It’s also not uncommon to crave a brand new look after a major life event. In fact, psychotherapist Annette Nuñez, M.S., Ph.D., says big makeovers represent big life changes—be it a breakup, a new job, a new baby, etc.
Oftentimes, that urge to start anew is provoked by stress or trauma: “People want to create a new persona for themselves, and they often do it with makeovers, like cutting their hair drastically,” she explains. “COVID is a traumatic, highly emotional event, so it has the same motivation.” It’s like by shearing off inches, you can shed some of the emotional weight associated with said life event—a cathartic release as each strand floats to the floor.
And after such a challenging, uncertain time period, even something as small as a new hair hue can help you cultivate a sense of control over your life. “We love immediate reinforcement,” Nuñez adds, and a fresh hairstyle is a relatively easy, tangible way to take back ownership. Taylor seconds the sentiment: “It can feel incredibly empowering to have control over what you do with your hair,” she says.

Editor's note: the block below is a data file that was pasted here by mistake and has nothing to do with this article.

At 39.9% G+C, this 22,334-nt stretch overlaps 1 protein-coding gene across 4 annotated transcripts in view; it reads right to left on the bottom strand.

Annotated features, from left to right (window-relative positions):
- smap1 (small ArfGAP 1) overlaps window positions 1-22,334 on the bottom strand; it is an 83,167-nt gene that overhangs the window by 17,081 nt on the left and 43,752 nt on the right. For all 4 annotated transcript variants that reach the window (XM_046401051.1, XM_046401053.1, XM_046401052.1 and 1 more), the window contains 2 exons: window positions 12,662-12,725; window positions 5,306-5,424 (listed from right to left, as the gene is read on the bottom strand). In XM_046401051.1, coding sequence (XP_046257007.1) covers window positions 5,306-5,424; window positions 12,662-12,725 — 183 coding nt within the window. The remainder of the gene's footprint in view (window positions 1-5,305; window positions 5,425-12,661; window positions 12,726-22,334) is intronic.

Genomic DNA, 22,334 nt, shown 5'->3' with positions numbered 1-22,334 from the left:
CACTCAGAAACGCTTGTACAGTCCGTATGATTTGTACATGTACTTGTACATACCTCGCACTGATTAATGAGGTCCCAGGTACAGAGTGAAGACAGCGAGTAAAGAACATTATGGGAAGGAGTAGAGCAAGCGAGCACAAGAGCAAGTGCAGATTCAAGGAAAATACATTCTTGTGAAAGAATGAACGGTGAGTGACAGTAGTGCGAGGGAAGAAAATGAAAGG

To circle back to the oft-mentioned breakup makeover: Once you decide to separate from a long-term partner (especially someone who perpetually drags you down), you may elect for a new hairstyle and flaunt it like an emblem of your regained independence. In the case of COVID, you could say we’re (finally) ending our relationship with the past year and a half—and we want the breakup haircut to show for it.
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